Harriet movie poster

Near the end of director and co-writer Kasi Lemmons’ biopic of the greatest conductor ever to guide runaway slaves along the Underground Railroad, a Southern landowner, outraged at the way her “property” has been spirited away by the titular heroine, promises to catch her and burn her at the stake like Joan of Arc. It’s a weak reference in a generally weak script (e.g. family drama over the just cause, a declaration of “I made it this far on my own” right after numerous people have helped out, an insert-laugh-here variation on Jaws’ “We’re gonna need a bigger boat,” etc.). The Joan reference is weak because the Maid of Orleans is generally regarded as a hero, not a villain; why not threaten to burn Harriet like a witch? Well, because Joan of Arc heard voices, and Harriet Tubman has visions: repetitive, blue-and-white, slo mo, and set to disjointed sounds, but always coming through right on time to save the day. And when you’re God’s chosen one, well, what can stand against you? Certainly not a bunch of sorry trackers whose dogs have a way of losing the scent. Tubman gets told that fear is her enemy, but the film doesn’t convey the constant, grinding terror of the Underground journey. Star Cynthia Erivo has the bearing and delivery for the part’s heroics, but stumbles over Tubman’s naked religiosity. And the gospel songs are gorgeously performed and cleverly deployed, but the rest of the soundtrack makes an absolute mess of the film’s mood: swoopy where it should be driven, wistful where it should be achingly tense. 2019.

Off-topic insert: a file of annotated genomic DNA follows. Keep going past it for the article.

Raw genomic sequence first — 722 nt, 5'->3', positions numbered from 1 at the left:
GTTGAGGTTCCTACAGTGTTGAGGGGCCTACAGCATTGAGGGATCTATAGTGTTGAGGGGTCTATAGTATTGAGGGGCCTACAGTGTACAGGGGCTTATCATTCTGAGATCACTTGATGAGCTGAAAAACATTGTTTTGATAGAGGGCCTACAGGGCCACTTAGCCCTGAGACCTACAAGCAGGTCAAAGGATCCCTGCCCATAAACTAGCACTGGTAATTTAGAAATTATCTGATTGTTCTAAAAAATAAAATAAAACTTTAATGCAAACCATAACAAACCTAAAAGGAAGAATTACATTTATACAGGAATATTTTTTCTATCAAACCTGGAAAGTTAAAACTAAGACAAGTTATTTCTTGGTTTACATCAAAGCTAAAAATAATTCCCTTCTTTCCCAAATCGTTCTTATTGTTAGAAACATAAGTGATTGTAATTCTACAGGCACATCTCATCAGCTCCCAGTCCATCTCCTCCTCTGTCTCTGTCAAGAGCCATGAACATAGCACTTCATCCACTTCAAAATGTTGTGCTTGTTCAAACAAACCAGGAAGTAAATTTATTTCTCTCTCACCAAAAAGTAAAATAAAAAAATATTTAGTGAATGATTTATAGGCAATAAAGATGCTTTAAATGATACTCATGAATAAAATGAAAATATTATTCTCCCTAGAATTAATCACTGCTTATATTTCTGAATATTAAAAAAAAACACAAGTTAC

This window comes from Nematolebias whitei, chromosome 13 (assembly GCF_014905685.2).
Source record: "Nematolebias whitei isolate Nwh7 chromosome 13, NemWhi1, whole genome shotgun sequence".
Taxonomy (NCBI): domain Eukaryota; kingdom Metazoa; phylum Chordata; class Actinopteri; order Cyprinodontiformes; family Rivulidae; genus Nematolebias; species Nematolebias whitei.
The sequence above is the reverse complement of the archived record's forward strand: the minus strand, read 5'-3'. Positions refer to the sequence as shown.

Matthew Lickona

Showtimes

Digital Gym Cinema

2921 El Cajon Boulevard, San Diego, 619-230-1938 | Directions

Monday, January 20

5:00pm

Tuesday, January 21

10:15am

Wednesday, January 22

7:45pm

Thursday, January 23

2:00pm

Comments

SalULloyd Nov. 1, 2019 @ 3:50 p.m.

The trailer alone looks over the top and preachy. Did she actually, historically pick up a gun.

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